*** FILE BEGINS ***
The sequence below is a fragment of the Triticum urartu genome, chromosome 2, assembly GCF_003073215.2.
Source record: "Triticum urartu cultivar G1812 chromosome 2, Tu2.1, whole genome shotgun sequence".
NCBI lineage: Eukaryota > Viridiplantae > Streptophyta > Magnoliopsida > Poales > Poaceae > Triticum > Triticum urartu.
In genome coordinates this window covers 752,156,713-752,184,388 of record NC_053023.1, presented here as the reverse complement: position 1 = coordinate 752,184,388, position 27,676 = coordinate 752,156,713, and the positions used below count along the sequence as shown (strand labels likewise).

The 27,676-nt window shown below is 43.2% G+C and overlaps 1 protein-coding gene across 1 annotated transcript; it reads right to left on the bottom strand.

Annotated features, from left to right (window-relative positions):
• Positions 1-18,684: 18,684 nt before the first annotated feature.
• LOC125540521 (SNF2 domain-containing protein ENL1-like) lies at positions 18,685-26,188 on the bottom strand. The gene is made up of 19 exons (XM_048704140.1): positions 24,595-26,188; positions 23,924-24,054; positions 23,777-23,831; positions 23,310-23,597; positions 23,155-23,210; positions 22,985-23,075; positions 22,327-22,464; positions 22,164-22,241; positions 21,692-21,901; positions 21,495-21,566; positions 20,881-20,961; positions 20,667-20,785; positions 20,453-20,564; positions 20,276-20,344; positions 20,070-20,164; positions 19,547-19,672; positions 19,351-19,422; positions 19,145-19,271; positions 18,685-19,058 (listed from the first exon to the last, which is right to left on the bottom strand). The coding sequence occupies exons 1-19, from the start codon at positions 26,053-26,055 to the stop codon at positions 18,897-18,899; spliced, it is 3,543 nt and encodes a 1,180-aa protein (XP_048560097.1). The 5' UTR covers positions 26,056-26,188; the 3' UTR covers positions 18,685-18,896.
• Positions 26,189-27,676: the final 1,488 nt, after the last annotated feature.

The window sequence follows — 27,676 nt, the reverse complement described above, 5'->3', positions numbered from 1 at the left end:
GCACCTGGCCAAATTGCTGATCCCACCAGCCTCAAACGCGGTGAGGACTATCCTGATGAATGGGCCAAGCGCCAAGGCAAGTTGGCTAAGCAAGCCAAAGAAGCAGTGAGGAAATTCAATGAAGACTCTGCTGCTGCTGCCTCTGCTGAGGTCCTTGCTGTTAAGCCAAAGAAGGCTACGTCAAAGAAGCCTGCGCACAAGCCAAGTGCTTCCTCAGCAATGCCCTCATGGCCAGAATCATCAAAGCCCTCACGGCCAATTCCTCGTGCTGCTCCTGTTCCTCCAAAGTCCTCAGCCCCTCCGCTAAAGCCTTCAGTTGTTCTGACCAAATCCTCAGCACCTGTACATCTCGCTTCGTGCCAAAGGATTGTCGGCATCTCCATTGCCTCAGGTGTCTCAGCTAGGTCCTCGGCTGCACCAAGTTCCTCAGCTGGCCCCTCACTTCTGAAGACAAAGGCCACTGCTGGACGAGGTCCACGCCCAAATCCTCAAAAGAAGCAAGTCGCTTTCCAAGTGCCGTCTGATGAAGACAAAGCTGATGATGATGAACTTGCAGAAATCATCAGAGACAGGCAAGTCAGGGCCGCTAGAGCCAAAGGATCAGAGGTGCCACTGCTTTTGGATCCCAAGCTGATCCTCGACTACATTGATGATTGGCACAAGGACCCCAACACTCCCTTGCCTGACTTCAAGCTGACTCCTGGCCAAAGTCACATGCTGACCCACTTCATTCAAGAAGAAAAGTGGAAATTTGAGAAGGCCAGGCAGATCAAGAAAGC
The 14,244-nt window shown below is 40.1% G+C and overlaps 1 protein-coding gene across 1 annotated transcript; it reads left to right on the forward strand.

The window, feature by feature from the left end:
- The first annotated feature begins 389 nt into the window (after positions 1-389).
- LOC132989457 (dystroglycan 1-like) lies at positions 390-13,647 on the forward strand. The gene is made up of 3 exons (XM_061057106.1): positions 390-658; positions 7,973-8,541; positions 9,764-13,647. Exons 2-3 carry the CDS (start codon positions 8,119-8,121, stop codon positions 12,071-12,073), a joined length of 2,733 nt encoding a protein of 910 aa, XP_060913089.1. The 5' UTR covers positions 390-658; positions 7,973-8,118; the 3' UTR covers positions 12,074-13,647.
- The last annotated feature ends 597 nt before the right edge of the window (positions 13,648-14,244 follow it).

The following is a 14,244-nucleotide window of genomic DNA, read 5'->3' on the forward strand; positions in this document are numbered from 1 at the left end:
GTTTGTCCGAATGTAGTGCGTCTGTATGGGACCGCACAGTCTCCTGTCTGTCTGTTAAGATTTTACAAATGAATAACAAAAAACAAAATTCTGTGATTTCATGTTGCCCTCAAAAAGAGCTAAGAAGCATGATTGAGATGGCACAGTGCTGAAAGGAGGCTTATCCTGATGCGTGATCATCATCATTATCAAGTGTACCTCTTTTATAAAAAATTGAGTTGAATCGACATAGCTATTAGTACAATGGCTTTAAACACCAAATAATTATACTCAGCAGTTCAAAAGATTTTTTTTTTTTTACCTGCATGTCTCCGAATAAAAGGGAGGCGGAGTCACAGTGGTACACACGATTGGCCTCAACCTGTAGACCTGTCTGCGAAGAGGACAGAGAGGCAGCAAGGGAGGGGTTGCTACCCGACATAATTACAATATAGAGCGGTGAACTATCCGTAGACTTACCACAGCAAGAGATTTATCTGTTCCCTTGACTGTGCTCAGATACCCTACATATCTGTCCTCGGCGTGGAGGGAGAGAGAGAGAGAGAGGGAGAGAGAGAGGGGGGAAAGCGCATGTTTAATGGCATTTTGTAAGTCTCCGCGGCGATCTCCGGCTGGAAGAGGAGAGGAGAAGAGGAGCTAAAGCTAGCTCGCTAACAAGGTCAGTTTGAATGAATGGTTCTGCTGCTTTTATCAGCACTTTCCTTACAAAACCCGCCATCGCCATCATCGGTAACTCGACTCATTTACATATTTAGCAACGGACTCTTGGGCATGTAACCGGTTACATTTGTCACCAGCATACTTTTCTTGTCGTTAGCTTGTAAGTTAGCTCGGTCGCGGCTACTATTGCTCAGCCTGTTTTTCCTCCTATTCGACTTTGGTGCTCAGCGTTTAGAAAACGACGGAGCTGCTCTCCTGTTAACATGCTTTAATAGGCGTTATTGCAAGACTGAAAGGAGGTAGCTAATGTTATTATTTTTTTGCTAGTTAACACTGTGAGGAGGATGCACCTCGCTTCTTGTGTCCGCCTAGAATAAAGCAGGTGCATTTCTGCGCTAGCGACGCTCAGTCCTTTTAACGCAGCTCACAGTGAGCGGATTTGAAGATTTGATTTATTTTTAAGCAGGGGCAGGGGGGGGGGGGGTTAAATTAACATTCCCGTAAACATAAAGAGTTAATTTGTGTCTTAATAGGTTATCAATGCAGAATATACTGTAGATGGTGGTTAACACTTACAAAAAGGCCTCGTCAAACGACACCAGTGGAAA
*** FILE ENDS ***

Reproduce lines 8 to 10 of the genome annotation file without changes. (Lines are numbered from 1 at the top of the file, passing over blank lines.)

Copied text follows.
• LOC125540521 (SNF2 domain-containing protein ENL1-like) lies at positions 18,685-26,188 on the bottom strand. The gene is made up of 19 exons (XM_048704140.1): positions 24,595-26,188; positions 23,924-24,054; positions 23,777-23,831; positions 23,310-23,597; positions 23,155-23,210; positions 22,985-23,075; positions 22,327-22,464; positions 22,164-22,241; positions 21,692-21,901; positions 21,495-21,566; positions 20,881-20,961; positions 20,667-20,785; positions 20,453-20,564; positions 20,276-20,344; positions 20,070-20,164; positions 19,547-19,672; positions 19,351-19,422; positions 19,145-19,271; positions 18,685-19,058 (listed from the first exon to the last, which is right to left on the bottom strand). The coding sequence occupies exons 1-19, from the start codon at positions 26,053-26,055 to the stop codon at positions 18,897-18,899; spliced, it is 3,543 nt and encodes a 1,180-aa protein (XP_048560097.1). The 5' UTR covers positions 26,056-26,188; the 3' UTR covers positions 18,685-18,896.
• Positions 26,189-27,676: the final 1,488 nt, after the last annotated feature.

The window sequence follows — 27,676 nt, the reverse complement described above, 5'->3', positions numbered from 1 at the left end: